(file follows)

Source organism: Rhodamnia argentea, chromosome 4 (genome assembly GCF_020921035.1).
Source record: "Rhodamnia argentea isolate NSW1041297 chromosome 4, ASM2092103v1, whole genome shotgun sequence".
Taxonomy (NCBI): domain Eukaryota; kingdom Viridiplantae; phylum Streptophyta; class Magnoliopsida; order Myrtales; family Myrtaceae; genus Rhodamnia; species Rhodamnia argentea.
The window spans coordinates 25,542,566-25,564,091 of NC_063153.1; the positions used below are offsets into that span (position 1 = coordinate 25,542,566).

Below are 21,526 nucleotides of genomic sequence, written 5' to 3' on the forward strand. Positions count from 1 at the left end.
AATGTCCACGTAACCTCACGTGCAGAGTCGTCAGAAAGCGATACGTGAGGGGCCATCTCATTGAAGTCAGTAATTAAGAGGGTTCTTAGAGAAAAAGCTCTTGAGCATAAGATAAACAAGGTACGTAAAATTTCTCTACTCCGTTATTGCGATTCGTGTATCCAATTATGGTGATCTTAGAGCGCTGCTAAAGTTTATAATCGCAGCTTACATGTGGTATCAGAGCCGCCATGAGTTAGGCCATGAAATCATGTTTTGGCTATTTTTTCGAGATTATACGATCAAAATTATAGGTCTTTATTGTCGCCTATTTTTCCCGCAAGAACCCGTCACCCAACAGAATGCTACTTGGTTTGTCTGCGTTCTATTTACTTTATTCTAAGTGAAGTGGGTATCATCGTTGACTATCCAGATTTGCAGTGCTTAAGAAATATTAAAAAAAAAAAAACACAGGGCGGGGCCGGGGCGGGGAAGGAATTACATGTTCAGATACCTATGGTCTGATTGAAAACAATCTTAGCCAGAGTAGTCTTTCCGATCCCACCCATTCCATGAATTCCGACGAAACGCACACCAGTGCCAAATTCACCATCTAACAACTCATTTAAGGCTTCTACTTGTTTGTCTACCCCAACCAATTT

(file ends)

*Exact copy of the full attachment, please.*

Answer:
Source organism: Rhodamnia argentea, chromosome 4 (genome assembly GCF_020921035.1).
Source record: "Rhodamnia argentea isolate NSW1041297 chromosome 4, ASM2092103v1, whole genome shotgun sequence".
Taxonomy (NCBI): domain Eukaryota; kingdom Viridiplantae; phylum Streptophyta; class Magnoliopsida; order Myrtales; family Myrtaceae; genus Rhodamnia; species Rhodamnia argentea.
The window spans coordinates 25,542,566-25,564,091 of NC_063153.1; the positions used below are offsets into that span (position 1 = coordinate 25,542,566).

Below are 21,526 nucleotides of genomic sequence, written 5' to 3' on the forward strand. Positions count from 1 at the left end.
AATGTCCACGTAACCTCACGTGCAGAGTCGTCAGAAAGCGATACGTGAGGGGCCATCTCATTGAAGTCAGTAATTAAGAGGGTTCTTAGAGAAAAAGCTCTTGAGCATAAGATAAACAAGGTACGTAAAATTTCTCTACTCCGTTATTGCGATTCGTGTATCCAATTATGGTGATCTTAGAGCGCTGCTAAAGTTTATAATCGCAGCTTACATGTGGTATCAGAGCCGCCATGAGTTAGGCCATGAAATCATGTTTTGGCTATTTTTTCGAGATTATACGATCAAAATTATAGGTCTTTATTGTCGCCTATTTTTCCCGCAAGAACCCGTCACCCAACAGAATGCTACTTGGTTTGTCTGCGTTCTATTTACTTTATTCTAAGTGAAGTGGGTATCATCGTTGACTATCCAGATTTGCAGTGCTTAAGAAATATTAAAAAAAAAAAAACACAGGGCGGGGCCGGGGCGGGGAAGGAATTACATGTTCAGATACCTATGGTCTGATTGAAAACAATCTTAGCCAGAGTAGTCTTTCCGATCCCACCCATTCCATGAATTCCGACGAAACGCACACCAGTGCCAAATTCACCATCTAACAACTCATTTAAGGCTTCTACTTGTTTGTCTACCCCAACCAATTT